If you have a neighbor whose family member is in uniform and has been deployed, ask what you can do to help. Even the smallest gesture, like shoveling snow from the driveway, doing yard work this spring, or making a meal would be appreciated.

Most of all, tell your neighbor or friend that you are praying daily for our servicemen and women. Consider, for example, praying the rosary in the car on your way to work, and then the Divine Mercy Chaplet on your way home. Also, remember to pray for President Bush and his advisors that they may lead this country and the world to a just and peaceful resolution in our fight against terrorism, both at home and abroad.

When this conflict is over and we return to a "new" level of normalcy, our Reservists will be returning to the work force. Many will be seeking new jobs during these tough economic times. Keep in mind that these men and women are trained to be a "force of one" in accomplishing their goals, while still functioning as an integral and selfless member of a team focused on achieving success. These are the exact qualities we expect and desire of all our employees.

What our servicemen and women in the military need most right now, though, is your strong support and prayer, as many of them serve faithfully in our Homeland Defense efforts. In your travels over the coming months, you may see them securing the public safety at our nation's airports and on our roadways. Whenever you do, please remember to pray for them. They are there for you and your fellow Americans.

As you support our National Guard and Reserve units in these various ways, remember that the citizen soldier is a great tradition that dates back to the origins of our country. (See the related story.) It is rooted in our firm belief of "One Nation under God, Indivisible, with Liberty and Justice for All."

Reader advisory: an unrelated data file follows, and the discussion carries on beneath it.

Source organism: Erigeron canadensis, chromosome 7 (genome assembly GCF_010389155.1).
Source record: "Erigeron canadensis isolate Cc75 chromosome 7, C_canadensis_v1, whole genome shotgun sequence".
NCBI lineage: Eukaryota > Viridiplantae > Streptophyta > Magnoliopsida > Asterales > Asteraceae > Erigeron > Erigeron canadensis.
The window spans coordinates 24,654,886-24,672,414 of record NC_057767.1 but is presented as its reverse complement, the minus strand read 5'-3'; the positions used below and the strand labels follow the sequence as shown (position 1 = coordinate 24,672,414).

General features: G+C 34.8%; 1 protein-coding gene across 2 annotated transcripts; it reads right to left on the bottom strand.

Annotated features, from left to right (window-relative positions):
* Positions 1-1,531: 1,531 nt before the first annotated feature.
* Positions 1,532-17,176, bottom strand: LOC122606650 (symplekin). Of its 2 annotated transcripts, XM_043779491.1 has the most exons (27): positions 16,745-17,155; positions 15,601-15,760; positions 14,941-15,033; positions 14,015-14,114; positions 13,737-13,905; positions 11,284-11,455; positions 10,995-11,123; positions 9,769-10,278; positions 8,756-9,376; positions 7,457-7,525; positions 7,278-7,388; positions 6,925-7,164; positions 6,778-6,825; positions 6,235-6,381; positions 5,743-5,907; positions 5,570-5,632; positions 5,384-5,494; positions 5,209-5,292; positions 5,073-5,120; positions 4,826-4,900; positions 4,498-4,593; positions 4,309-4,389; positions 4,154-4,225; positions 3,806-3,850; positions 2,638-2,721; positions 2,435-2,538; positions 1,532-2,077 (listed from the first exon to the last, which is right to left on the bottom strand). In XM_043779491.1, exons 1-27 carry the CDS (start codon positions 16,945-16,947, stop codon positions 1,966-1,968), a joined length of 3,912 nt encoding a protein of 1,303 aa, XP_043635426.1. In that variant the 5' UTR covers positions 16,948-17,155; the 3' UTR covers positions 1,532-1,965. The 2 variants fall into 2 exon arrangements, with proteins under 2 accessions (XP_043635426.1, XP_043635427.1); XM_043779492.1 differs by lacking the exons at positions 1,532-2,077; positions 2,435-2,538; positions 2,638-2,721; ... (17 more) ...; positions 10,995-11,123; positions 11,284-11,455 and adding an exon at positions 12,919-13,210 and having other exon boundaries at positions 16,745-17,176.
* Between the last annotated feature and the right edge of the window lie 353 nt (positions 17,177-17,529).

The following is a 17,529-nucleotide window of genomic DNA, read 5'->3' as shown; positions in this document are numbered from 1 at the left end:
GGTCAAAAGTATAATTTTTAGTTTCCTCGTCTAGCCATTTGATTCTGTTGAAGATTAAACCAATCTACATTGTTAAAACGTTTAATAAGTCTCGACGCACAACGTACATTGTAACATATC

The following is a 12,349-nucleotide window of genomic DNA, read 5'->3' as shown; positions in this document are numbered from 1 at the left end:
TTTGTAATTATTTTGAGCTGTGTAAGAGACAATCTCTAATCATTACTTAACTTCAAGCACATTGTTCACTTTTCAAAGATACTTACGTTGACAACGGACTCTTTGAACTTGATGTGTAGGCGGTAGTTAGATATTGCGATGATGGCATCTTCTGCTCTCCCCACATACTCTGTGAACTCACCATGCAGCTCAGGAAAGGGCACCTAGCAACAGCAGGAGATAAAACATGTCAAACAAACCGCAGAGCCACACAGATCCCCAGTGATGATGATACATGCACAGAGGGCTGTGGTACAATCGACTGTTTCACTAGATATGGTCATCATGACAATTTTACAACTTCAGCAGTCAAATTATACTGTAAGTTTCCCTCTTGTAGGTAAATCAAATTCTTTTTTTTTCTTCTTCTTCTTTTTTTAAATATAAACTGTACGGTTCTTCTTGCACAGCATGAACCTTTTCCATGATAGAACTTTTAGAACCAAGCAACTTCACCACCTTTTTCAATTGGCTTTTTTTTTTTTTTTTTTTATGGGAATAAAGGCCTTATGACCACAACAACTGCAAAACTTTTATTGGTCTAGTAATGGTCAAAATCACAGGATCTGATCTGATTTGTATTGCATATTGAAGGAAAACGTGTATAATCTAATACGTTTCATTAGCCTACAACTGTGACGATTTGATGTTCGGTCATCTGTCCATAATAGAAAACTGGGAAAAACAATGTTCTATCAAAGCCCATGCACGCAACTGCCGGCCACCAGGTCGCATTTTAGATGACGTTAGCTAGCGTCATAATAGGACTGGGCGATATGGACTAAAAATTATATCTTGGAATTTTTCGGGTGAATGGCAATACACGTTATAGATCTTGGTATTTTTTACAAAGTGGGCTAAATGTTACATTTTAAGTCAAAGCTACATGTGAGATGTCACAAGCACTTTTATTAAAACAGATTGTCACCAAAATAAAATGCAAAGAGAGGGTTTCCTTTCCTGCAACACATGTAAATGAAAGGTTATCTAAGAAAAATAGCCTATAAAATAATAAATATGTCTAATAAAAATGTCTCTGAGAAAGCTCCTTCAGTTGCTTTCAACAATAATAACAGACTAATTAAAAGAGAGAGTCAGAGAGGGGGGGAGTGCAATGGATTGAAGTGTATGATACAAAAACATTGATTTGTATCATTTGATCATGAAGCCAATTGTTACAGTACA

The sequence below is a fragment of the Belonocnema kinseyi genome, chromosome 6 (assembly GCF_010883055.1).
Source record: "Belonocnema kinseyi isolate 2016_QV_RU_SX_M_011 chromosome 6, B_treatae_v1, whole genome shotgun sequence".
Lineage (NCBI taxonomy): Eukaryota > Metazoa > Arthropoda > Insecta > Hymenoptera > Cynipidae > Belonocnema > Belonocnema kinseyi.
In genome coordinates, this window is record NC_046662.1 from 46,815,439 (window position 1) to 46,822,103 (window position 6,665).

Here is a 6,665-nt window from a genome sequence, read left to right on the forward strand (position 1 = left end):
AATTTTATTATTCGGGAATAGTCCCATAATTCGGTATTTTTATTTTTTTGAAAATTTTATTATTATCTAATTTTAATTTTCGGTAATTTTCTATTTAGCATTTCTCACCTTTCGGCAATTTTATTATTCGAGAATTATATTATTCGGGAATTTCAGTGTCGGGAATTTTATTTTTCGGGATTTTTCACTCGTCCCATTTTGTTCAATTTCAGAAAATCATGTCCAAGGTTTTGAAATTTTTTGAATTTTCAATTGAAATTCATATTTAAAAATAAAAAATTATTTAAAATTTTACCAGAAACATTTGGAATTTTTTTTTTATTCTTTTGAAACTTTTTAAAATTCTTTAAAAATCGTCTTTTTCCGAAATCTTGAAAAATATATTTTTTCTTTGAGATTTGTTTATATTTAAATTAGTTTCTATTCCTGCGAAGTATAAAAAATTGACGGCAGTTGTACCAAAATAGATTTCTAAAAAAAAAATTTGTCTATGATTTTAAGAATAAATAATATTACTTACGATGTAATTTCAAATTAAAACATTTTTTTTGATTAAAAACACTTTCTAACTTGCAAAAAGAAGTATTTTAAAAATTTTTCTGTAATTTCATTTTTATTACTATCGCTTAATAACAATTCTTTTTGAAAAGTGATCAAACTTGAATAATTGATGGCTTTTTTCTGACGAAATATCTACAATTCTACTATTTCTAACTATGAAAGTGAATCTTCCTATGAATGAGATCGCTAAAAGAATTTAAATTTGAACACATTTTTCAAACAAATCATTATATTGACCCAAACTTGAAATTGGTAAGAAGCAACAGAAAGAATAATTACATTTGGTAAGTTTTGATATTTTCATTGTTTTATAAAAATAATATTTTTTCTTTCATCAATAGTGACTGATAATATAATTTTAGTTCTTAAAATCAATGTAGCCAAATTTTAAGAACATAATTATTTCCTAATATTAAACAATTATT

When we contrast these words representing our national purpose to the goals of the radical fundamentalists, it becomes very clear why we need to persevere in opposing the tyranny of terrorism. Our precious freedoms and our very way of life are at risk. I know that I speak for my fellow servicemen and women when I say, "Preserving these freedoms is worth the cost."

History of the National Guard

The National Guard's origins are older than the United States of America. While the Guard is a part of the U.S. military, its history dates back to the Massachusetts Bay Colony. In 1632, the colony formed a militia to protect itself. The militia participated in the Pequot War in 1637, and then in the French and Indian War in 1754.

From 1776 to 1781, colonial militias played a major role in securing our independence from Great Britain. Since then, these state militias -- now National Guard units in each state -- have fought for the United States in every major military conflict this country has been involved in. In each state, the Guard serves under the authority of the governor.

The state militias adopted the name "National Guard" after the Civil War in honor of the Marquis de Lafayette. The honor recognized the Frenchman as a hero of the American Revolution who had commanded the Garde Nationale in the early days of the French Revolution.

In recent times, the National Guard has played a major role in augmenting the regular military in peacekeeping missions and has also provided assistance to civilians struck by natural disasters, both here and overseas.

In the current conflict, National Guard units are deployed for Homeland Defense as well as in overseas operations.

©2002 Marians of the Immaculate Conception. All rights reserved.